TAMPA, Fla. (WFLA) — For the first time ever, Alaskan Snow Crab season has been canceled due to a 90% crash in population in the Bering Sea – from 8 billion in 2018 to just 1 billion in 2021.
This is the latest example of devastating biodiversity loss, which comes just days after the World Wildlife Fund (WWF) released their latest Living Planet Report.
The analysis is alarming, finding that monitored wildlife populations have declined globally by 69% since 1970. WWF monitors 32,000 populations of 5,000 vertebrate species. In the last 50 years, we’ve lost over two-thirds of the population.
Some of the biggest losses have come from Latin America, Africa, and Asia due mostly to the destruction of land and exploitation of resources.
The report warns, “We have a broken relationship with nature” and “there is no sign that the loss of nature is being halted, let alone reversed.”
WFLA’s Chief Meteorologist and Climate Specialist, Jeff Berardelli, spoke with Rebecca Shaw, WWF’s Chief Scientist, to help us put this into perspective.
Jeff Berardelli: “You say this is an early warning, but it doesn’t seem early. If we have lost 69% of vertebrate populations – the ones that you monitor – it sounds like it’s late to the game. And it sounds like if we do not have transformative change very quickly that this will destabilize our ability as human beings to function successfully?”
Rebecca Shaw: “When you have a decline, on average, across populations, of 69% what it’s telling us is we have lost a lot, an incredible amount, and we need to act now. But there is still time for us to rebuild those systems, rebuild those populations, so that they can actually play their role in the functioning ecosystem that delivers us services.”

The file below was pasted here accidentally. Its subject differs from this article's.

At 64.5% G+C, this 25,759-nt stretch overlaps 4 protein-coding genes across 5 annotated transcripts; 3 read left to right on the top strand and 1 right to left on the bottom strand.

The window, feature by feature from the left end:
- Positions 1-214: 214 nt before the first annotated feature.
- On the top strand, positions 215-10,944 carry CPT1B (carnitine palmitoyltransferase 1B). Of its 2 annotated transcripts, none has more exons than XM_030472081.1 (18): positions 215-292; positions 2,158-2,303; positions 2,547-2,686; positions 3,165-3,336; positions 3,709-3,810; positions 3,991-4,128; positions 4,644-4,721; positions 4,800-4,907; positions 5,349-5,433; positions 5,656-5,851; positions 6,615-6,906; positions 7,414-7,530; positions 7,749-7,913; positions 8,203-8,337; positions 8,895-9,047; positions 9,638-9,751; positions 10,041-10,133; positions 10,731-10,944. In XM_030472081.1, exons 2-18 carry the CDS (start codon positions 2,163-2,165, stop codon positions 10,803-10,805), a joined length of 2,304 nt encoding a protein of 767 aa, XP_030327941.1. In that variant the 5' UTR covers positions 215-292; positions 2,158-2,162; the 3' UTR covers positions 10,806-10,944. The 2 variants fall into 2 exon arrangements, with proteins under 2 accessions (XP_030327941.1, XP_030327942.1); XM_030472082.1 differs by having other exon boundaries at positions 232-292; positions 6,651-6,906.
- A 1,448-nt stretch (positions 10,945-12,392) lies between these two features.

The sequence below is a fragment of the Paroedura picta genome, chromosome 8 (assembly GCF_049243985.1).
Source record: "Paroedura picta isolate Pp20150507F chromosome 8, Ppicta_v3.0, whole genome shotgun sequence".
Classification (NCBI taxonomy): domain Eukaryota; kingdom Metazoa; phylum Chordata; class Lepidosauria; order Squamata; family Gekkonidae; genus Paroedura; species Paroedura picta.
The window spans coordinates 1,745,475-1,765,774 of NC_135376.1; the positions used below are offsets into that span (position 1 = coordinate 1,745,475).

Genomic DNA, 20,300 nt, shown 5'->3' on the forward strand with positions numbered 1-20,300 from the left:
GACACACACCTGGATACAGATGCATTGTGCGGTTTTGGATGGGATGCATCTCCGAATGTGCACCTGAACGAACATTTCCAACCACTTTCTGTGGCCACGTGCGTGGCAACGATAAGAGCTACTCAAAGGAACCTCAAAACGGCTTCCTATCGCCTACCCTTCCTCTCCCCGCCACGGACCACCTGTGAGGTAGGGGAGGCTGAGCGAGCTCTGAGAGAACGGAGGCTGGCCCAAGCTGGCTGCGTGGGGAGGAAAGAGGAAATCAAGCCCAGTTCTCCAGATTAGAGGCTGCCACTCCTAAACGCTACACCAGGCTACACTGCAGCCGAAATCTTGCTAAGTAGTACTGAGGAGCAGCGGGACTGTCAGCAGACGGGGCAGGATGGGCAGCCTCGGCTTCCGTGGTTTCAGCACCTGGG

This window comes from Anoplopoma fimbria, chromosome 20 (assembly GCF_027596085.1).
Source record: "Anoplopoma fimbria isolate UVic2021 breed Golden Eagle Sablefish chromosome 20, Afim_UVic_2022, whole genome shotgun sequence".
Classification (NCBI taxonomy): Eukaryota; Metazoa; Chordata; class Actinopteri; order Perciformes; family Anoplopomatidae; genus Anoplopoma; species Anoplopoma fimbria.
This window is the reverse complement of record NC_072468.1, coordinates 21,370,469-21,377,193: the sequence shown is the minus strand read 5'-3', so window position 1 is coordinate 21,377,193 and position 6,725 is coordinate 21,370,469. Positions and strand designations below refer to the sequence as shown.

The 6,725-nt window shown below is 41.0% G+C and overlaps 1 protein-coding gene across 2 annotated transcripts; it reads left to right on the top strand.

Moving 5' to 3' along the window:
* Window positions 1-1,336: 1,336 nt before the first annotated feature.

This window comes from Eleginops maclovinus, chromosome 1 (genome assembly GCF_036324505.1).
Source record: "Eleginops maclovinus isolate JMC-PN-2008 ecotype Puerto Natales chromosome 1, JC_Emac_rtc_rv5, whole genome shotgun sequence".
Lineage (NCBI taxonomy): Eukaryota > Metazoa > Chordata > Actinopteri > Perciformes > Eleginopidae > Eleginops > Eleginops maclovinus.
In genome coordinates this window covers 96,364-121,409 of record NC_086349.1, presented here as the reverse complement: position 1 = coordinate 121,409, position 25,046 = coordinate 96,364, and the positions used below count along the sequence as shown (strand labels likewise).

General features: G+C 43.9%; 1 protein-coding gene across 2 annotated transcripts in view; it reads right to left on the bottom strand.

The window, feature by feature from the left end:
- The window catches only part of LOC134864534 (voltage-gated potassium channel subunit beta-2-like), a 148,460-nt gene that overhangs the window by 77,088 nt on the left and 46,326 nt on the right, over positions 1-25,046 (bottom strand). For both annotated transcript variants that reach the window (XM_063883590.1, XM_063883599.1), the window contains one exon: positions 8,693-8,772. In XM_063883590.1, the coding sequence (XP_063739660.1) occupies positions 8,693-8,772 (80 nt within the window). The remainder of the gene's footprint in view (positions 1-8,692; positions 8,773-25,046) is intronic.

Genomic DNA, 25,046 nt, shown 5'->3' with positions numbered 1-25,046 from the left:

The report emphasizes that the climate challenge and biodiversity loss are interlinked and if we don’t limit warming, climate change will become the dominant cause of loss in the coming decades. You can’t solve one without solving the other.
“A lot of the things we need to do to solve the climate problem are also the things we need to do to solve the nature problem and if we don’t address them together and we don’t do so quickly – we really have a decade to really do it for both of them – we do so at our own peril,” Shaw said.
Shaw says she’s optimistic because today’s youth look at the world differently and are stepping forward to solve these problems. And just as the world meets to set goals on climate change each year, the world now does the same for nature.
The lofty goal of the international community is a full recovery by 2050.